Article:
chromatix99 at gmail.com
Thu Mar 12 11:02:41 EDT 2015
I think you may be conflating several different buffers which exist in
different places and are controlled by different means. I'll try to
illustrate this using a single scenario with which I'm personally familiar:
a half megabit 3G connection without AQM.
Status quo is that loading a web page with many resources on it is
unreliable. Early connections succeed and become established, the
congestion window opens, the buffer in the 3G tower begins to fill up,
inducing several seconds of latency, and subsequent DNS lookups and TCP
handshakes tend to time out. End result: often, half the images on the page
Status quo is also that a single big, continuous download (such as a
software update) is capable of inducing 45 seconds of latency on the same
connection, making it virtually impossible to do anything else with it
concurrently. This corresponds to several megabytes of dumb buffering in
the tower AND several megabytes of TCP receive window AND several megabytes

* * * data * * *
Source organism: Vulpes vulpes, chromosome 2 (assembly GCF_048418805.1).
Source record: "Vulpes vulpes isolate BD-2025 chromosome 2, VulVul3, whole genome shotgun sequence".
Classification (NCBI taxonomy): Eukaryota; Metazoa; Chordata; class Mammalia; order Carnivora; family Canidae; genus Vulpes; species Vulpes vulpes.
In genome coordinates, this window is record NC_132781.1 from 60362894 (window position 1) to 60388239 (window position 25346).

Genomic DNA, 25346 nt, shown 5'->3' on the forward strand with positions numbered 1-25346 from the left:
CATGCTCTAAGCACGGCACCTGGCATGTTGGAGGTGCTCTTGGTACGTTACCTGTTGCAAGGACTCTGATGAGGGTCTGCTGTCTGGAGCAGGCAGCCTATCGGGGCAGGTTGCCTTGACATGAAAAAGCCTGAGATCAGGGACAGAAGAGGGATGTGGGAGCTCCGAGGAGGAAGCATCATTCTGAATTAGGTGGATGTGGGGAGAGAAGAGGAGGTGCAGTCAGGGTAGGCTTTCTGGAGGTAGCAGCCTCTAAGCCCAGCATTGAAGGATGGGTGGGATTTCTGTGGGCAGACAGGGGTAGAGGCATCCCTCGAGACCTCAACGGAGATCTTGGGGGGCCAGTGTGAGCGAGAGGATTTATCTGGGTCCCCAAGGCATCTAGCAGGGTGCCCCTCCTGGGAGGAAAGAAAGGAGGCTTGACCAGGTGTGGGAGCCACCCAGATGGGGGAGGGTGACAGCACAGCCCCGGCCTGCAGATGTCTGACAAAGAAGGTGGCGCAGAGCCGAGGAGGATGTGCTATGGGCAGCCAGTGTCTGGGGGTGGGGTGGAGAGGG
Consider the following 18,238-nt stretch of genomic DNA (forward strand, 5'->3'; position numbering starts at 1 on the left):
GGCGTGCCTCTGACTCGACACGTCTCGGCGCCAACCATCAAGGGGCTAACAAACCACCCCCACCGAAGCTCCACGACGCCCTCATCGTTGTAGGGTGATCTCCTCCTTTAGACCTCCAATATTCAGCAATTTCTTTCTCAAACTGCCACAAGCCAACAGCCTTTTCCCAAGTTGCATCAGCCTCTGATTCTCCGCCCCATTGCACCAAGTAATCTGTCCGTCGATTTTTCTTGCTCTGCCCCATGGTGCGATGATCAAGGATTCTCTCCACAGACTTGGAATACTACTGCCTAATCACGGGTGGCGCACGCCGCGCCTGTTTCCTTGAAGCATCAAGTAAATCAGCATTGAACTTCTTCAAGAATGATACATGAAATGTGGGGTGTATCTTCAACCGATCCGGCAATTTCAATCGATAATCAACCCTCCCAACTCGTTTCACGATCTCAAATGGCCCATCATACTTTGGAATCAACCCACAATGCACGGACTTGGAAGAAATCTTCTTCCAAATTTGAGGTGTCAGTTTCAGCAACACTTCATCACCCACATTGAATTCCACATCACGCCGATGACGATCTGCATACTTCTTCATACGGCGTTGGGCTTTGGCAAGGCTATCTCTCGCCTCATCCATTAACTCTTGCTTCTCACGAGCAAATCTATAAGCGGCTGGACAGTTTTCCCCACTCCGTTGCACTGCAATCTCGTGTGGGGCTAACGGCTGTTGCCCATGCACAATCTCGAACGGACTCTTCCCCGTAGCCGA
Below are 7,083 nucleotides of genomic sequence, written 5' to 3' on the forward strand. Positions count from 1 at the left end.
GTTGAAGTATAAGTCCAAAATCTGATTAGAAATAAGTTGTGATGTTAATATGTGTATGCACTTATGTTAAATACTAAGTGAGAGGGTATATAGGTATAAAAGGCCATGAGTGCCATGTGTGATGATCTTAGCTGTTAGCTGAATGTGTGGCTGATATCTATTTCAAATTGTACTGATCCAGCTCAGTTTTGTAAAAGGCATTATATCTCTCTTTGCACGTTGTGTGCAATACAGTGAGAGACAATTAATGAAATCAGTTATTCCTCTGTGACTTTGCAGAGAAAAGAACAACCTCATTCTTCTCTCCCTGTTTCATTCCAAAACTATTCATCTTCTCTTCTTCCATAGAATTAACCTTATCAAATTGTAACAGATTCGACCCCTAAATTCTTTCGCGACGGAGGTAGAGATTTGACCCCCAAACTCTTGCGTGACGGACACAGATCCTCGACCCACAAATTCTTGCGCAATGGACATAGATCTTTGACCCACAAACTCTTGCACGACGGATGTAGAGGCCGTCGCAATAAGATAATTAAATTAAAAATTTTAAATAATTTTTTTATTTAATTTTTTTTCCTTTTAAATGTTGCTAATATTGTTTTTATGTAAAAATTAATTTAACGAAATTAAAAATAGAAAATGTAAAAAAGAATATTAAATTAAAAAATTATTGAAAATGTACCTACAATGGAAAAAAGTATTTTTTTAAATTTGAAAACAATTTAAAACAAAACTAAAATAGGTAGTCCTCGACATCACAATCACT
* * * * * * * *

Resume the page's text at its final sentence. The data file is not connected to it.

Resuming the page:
of TCP congestion window. Lose any one of those three things and the
induced latency disappears. But it's there, with a single connection.
As far as bufferbloat is concerned, HTTP 2 just converts the first
situation into the second one. If images and other resources are loaded
from the same server as the base page, as they should be, then they'll load
more reliably. But any resource loaded externally (even just sharded off)
will become less reliable (if anything) in the presence of bufferbloat,
because a separate connection still has to be made per host server.
If the queue in the tower was less dumb, then TCP would be given congestion
signals when it began to fill up. In that situation, HTTP 2 helps because
there are fewer connections that need to receive that signal to be
- Jonathan Morton
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